My favorite is Tina. The oldest Belcher child, she is the quirky, awkward, weird, nerdy teen girl in all of us. And she’s voiced by a guy, who uses a low monotone, and it’s hilarious.
(BTW, Linda is also voiced by a man. Louise is the only member of the family voiced by a woman)
Though the show had a couple of uneven first seasons it’s only gotten better with time (it’s now airing it’s seventh season). Fair warning; it can get pretty gross at times. I almost wrote the show off entirely after watching the pilot episode because it was just disgusting, and have only recently given the whole series another shot. But if you can get past the occasional grossness, the writing is sharp, the characters are endearing and the voice acting is top-notch. Here’s a few clips to give you a taste.
The Secret Garden, by Frances Hodgson Burnett, is about a young girl named Mary Lennox, who is orphaned after her parents die of cholera in India. Mary is, understandably, very unhappy for most of her childhood. She is described by most people as “disagreeable-looking,” partially because while living India, Mary was prone to illness. After the first foster family she lives with dismisses her, Mary finds herself in Yorkshire, where she is to stay with her uncle Archibald.
Uncle Archibald Craven lives in a Misselthwaite Manor with his gardener Ben, his maid Martha, and his young son Colin. Archibald is almost always alone, as he has been grieving the death of his wife for more than a decade. His grief is so potent, that he refuses to look at anything that reminds him of his wife, including his own son. One of the main things that Archibald associates with his wife, is the garden that she maintained while she was alive. The biggest plot point in the story, occurs when Mary discovers the key to this abandoned garden. Exposure to the garden begins to heal Mary, both emotionally and physically. And when she starts to share her garden with the other residents at Misselthwaite, they all discover the healing power of both the garden, and of companionship.
The Secret Garden is about the importance of reaching out to other people in times of sadness, which is a great lesson that isn’t talked about as much as it should be. The ways in which Mary, Colin and Archibald grow and change, are so inspiring and uplifting. They are all such great characters, and it’s impossible to dislike them. I would recommend this book to anyone who’s looking for a story that’s both comforting and encouraging.
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The Strange and Beautiful Sorrows of Ava Lavender by Leslye Walton, tells the story of a woman named Ava, who is looking back on the misfortunes that her, her mother, and her grandmother underwent at the hands of a magic curse. We first learn about Ava’s grandparents, who move from France to America with their children. After a tragic accident occurs in the family, Ava’s grandmother slowly starts to disappear. But that isn’t the only strange occurrence in the Lavender family. One member of the family turns into a bird after another similar incident. The curse on the Lavender family dooms all of it’s members to what Ava calls “foolish love.” No relationship in the Lavender family ever ends up working out, and on top of that, some of them end up undergoing odd magical transformations.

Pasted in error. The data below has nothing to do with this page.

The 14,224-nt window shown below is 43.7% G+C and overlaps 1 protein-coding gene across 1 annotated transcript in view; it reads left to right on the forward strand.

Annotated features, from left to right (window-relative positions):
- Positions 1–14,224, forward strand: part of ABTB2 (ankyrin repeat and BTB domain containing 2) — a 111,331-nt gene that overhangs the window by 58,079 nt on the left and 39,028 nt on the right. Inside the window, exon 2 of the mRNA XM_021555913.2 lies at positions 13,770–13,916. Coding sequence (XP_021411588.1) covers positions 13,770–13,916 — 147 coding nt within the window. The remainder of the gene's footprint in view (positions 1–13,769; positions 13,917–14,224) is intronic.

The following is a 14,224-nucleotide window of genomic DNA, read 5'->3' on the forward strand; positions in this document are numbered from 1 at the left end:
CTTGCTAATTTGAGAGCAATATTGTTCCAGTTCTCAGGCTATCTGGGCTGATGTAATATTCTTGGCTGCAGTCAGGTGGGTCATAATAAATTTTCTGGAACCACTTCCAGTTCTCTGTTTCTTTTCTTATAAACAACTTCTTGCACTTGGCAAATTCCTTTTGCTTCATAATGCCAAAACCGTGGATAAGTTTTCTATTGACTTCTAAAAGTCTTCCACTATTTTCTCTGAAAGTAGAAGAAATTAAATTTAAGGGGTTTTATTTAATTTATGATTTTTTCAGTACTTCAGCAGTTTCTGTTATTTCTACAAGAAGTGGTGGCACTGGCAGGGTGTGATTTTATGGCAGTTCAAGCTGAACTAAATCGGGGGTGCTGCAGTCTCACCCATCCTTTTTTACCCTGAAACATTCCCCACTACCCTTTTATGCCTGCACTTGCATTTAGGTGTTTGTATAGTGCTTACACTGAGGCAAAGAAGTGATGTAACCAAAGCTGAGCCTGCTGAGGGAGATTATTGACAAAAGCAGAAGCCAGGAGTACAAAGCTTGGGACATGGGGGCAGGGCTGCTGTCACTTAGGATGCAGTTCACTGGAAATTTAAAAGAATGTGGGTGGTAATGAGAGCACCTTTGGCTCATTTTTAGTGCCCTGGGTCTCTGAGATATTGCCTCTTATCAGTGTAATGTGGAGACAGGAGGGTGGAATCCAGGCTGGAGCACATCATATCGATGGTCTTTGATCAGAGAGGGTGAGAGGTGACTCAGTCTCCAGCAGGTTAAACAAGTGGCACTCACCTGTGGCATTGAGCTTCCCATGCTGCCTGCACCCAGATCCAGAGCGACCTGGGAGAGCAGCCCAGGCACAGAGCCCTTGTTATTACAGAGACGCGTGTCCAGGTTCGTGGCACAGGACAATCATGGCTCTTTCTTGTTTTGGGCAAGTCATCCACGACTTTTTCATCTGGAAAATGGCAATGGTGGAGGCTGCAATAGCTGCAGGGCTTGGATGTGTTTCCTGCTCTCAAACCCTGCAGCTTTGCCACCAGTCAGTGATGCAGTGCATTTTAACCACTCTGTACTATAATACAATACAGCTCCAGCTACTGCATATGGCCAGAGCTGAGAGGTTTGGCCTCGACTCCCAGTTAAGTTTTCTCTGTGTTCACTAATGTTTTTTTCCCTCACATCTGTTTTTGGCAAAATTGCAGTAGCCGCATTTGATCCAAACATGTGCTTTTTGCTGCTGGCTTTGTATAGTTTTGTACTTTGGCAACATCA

Ava herself is born with wings, similar to those of an angel. Unfortunately for Ava, a boy named Nathaniel Sorrows mistakes her for just that. He ends developing an unhealthy infatuation with her, which unfortunately, is destined to end poorly for the both of them.
The amazing thing about this story, was it’s use of tone and language. Reading this book felt like reading a poem. The language was so beautiful, that even if you don’t like romance novels, I would recommend this book to you just for it’s prose. The use of magic in this book was also a nice touch. Most books that involve the use of magic, are quite sensational and over the top. This one on the other hand, was a lot more rooted in reality. As you might have been able to guess from the title, this is a very tragic and emotional book, and I would not recommend it to readers who are a bit more on the sensitive side.